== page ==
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OBJECTIVES: I. Evaluate the safety of ascending doses of CPX administered to adult patients with mild cystic fibrosis.
II. Evaluate the pharmacokinetics of ascending doses of CPX in this patient population.
PROTOCOL OUTLINE: This is a randomized, double blind, placebo controlled, dose escalation study.
There are 7 experimental cohorts, each treated with a different oral dose of CPX or placebo. Within each cohort, 4 patients receive a single dose of CPX and 1 patient receives placebo. Each patient is monitored 24 hours postdose. Escalation to the next dose level for each subsequent cohort begins only after the safety data obtained from the previous cohort is reviewed and found not to limit dose escalation.
All patients return for a follow up evaluation 1 week after dosing.
Allocation: Randomized, Control: Placebo Control, Masking: Double-Blind, Primary Purpose: Treatment
FDA Office of Orphan Products Development
Published on BioPortfolio: 2014-08-27T03:58:14-0400
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An autosomal recessive genetic disease of the EXOCRINE GLANDS. It is caused by mutations in the gene encoding the CYSTIC FIBROSIS TRANSMEMBRANE CONDUCTANCE REGULATOR expressed in several organs including the LUNG, the PANCREAS, the BILIARY SYSTEM, and the SWEAT GLANDS. Cystic fibrosis is characterized by epithelial secretory dysfunction associated with ductal obstruction resulting in AIRWAY OBSTRUCTION; chronic RESPIRATORY INFECTIONS; PANCREATIC INSUFFICIENCY; maldigestion; salt depletion; and HEAT PROSTRATION.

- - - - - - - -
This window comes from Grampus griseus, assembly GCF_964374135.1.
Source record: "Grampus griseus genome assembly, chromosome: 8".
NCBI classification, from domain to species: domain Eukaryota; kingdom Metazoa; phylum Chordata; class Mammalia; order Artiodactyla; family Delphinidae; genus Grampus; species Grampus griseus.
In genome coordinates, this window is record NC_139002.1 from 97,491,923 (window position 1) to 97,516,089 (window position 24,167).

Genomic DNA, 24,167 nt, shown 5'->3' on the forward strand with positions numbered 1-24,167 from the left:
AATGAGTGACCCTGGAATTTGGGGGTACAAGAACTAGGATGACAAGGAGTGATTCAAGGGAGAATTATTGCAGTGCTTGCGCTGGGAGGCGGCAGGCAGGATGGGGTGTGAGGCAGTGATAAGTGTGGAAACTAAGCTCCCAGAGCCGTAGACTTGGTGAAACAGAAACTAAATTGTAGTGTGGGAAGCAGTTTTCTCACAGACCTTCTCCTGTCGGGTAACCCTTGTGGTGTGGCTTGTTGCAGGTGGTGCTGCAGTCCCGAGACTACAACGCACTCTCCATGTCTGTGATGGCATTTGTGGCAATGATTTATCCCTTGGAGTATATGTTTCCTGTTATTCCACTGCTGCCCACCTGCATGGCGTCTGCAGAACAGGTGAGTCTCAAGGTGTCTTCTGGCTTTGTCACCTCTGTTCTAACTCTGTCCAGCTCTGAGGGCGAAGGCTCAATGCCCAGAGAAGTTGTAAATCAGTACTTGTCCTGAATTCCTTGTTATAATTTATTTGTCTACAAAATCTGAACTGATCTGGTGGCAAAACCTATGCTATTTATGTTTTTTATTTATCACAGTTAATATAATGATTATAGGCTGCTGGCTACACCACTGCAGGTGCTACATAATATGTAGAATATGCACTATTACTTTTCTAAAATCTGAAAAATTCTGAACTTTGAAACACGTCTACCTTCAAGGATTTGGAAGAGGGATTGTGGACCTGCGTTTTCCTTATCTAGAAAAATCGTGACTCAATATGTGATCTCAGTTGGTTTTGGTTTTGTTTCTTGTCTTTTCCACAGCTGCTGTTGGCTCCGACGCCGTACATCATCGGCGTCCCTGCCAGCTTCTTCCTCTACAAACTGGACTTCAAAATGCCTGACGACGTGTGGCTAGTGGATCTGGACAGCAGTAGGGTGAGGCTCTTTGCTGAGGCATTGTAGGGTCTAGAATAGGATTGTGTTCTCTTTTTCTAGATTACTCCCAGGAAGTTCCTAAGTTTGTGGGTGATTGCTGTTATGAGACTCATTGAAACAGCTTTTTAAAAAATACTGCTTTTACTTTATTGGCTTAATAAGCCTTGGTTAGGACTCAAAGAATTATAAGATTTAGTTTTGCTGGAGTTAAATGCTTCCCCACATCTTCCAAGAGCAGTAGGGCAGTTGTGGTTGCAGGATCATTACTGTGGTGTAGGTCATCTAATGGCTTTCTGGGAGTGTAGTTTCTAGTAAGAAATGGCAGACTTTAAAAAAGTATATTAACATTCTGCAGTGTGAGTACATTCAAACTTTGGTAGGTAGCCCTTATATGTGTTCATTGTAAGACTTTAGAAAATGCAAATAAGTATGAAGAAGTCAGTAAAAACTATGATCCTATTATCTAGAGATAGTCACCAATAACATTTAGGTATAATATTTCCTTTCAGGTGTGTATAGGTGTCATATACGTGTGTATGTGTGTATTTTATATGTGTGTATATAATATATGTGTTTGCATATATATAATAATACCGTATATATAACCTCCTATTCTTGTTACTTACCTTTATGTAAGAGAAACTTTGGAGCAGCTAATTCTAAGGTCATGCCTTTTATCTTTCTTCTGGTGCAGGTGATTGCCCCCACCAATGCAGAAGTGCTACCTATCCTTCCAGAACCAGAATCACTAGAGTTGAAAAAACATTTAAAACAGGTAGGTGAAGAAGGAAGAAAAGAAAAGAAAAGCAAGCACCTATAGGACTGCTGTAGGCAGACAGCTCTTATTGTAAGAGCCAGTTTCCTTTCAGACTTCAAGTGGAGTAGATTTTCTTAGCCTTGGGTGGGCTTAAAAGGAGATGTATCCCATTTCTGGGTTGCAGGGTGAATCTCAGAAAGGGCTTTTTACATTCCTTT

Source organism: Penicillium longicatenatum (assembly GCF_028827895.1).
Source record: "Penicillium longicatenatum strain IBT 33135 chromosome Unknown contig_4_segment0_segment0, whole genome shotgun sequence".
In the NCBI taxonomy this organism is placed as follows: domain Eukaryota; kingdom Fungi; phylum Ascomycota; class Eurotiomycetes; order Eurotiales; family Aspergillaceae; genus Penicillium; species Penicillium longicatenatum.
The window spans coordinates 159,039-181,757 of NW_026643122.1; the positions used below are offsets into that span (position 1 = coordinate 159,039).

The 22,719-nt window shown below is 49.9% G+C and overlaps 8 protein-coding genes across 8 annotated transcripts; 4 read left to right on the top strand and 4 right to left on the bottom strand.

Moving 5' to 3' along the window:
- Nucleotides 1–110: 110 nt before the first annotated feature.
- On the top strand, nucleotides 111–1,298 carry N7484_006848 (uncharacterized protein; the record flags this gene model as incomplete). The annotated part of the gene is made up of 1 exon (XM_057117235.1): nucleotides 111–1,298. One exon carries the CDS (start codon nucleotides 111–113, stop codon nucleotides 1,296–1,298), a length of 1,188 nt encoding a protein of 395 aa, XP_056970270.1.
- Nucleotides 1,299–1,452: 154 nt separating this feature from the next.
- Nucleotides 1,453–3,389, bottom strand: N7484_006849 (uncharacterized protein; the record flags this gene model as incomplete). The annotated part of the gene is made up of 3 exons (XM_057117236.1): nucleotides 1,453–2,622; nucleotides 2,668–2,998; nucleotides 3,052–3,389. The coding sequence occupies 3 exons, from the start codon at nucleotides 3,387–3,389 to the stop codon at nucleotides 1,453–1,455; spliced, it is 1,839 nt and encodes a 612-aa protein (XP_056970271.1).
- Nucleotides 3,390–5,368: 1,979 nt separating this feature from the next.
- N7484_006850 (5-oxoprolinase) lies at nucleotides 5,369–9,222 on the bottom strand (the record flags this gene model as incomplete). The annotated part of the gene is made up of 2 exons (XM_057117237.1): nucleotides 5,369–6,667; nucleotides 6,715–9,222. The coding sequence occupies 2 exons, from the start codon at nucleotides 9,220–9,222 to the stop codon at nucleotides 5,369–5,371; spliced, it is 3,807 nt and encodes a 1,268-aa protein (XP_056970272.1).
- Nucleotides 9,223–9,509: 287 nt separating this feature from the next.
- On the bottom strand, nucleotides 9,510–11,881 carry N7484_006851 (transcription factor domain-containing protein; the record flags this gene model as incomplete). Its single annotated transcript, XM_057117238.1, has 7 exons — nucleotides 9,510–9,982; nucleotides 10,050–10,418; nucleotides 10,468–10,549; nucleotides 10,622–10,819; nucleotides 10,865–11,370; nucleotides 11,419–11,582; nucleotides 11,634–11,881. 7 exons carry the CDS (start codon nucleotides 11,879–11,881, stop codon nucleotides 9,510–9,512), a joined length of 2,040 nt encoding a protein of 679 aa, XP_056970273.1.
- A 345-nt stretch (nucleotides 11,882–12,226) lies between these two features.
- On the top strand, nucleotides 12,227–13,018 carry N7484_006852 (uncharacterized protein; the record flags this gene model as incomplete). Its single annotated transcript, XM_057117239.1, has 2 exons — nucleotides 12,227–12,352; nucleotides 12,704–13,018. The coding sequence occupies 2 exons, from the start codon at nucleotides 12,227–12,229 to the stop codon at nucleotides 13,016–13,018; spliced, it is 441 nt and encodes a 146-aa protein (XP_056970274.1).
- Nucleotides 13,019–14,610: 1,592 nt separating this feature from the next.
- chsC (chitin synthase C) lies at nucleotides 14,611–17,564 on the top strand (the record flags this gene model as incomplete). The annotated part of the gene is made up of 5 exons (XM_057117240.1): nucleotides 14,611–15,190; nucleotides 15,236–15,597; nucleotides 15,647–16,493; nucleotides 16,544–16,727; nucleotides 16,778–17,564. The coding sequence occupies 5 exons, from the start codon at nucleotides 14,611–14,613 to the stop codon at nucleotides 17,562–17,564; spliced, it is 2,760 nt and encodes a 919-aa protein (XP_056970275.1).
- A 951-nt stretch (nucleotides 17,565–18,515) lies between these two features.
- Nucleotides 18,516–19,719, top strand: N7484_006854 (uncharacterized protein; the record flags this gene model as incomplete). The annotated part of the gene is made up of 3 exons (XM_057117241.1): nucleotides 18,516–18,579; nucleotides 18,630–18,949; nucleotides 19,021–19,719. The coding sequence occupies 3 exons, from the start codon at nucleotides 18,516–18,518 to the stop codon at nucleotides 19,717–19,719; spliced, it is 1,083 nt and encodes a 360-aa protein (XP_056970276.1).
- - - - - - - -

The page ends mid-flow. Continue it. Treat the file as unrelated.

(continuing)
A chloride channel that regulates secretion in many exocrine tissues. Abnormalities in the CFTR gene have been shown to cause cystic fibrosis. (Hum Genet 1994;93(4):364-8)
A strain of mice widely studied as a model for cystic fibrosis. These mice are generated from embryonic stem cells in which the CFTR (cystic fibrosis transmembrane conductance regulator) gene is inactivated by gene targeting. As a result, all mice have one copy of this altered gene in all their tissues. Mice homozygous for the disrupted gene exhibit many features common to young cystic fibrosis patients, including failure to thrive, meconium ileus, and alteration of mucous and serous glands.
A species of STENOTROPHOMONAS, formerly called Xanthomonas maltophilia, which reduces nitrate. It is a cause of hospital-acquired ocular and lung infections, especially in those patients with cystic fibrosis and those who are immunosuppressed.
Intestinal obstruction caused by congealed MECONIUM in the distal ILEUM and CECUM. It presents shortly after birth as a failure to pass meconium and frequently occurs in infants with CYSTIC FIBROSIS.
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